I went into my parent company yesterday (Friday). I expected to be on overhead until somebody had time to review other listings and see what other positions I might fit in. I figured I'd go through the benefit information for open enrollment that I haven't gotten to because I'd been trying to meet yet another deadline on that task. Turns out a major project with a Monday deadline was underway, so when a team member saw me over there, he pulled me onto it. I at first protested, saying "I just got fired from my contract for my work on that kind of project", but they needed me enough. It turns out that I have the proper mentorship on this team, and within 2-3 hours I was off the ground. Why I didn't ask that group for help months ago will probably go down in my memoirs as one of my greatest mistakes. The project is big enough and the deadline close enough that I ended up with some overtime last night and permission to work on the project from home this weekend to get it finished up by Monday. Considering how close I could be to unemployed, I'm grateful for the overtime and the chance to redeem myself on this kind of work.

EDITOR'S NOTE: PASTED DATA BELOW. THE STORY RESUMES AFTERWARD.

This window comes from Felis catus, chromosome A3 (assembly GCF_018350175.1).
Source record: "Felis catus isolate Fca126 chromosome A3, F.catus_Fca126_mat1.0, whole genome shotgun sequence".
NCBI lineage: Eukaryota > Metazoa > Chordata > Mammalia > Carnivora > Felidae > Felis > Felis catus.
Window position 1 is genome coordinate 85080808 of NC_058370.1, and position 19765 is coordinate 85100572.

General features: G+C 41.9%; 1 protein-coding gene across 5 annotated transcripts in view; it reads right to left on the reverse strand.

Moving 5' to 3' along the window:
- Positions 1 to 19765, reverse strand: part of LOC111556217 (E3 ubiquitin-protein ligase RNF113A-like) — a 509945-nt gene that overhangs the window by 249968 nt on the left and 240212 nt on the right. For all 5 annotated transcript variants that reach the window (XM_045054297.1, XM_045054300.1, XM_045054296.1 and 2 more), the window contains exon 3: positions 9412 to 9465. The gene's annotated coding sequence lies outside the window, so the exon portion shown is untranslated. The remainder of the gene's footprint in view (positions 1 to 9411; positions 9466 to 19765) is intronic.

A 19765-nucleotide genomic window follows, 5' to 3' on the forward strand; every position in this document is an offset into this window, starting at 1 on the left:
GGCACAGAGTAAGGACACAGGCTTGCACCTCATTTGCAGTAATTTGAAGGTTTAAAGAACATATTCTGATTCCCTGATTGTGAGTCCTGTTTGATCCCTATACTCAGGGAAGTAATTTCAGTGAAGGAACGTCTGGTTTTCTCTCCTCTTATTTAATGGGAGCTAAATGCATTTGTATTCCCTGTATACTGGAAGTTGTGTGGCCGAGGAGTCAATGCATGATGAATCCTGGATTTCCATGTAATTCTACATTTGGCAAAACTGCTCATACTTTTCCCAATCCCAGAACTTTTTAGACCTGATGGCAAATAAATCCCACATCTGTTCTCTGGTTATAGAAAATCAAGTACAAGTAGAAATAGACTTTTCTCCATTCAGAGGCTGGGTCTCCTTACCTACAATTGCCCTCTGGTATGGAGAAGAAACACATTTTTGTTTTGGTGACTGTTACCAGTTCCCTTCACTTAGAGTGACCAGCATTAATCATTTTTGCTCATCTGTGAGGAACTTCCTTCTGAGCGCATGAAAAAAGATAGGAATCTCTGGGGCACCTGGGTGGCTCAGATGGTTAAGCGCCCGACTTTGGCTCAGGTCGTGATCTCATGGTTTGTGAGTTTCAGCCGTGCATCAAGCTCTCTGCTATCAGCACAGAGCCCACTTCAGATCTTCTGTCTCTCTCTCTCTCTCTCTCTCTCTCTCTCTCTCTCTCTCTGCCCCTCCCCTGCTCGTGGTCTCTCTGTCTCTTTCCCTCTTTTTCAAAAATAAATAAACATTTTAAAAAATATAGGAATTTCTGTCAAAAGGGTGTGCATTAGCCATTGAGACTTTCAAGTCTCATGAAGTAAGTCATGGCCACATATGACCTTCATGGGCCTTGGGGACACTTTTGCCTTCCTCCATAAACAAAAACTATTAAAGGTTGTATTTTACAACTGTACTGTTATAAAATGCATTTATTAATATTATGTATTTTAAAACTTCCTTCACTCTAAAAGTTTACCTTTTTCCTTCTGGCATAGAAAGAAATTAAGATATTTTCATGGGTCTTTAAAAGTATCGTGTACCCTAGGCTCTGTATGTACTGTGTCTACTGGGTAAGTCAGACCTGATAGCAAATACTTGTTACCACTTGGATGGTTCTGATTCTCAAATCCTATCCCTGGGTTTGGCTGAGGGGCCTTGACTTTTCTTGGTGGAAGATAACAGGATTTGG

In the short term at least, things look good. I've seen my company go to great lengths for other people who ended up off their contracts. They may absorb some overheard on me for the short term, but if the project for Monday gets finished up, more work like that could come in and they might need me for that.

So, I screwed up pretty bad, but for now things look hopeful.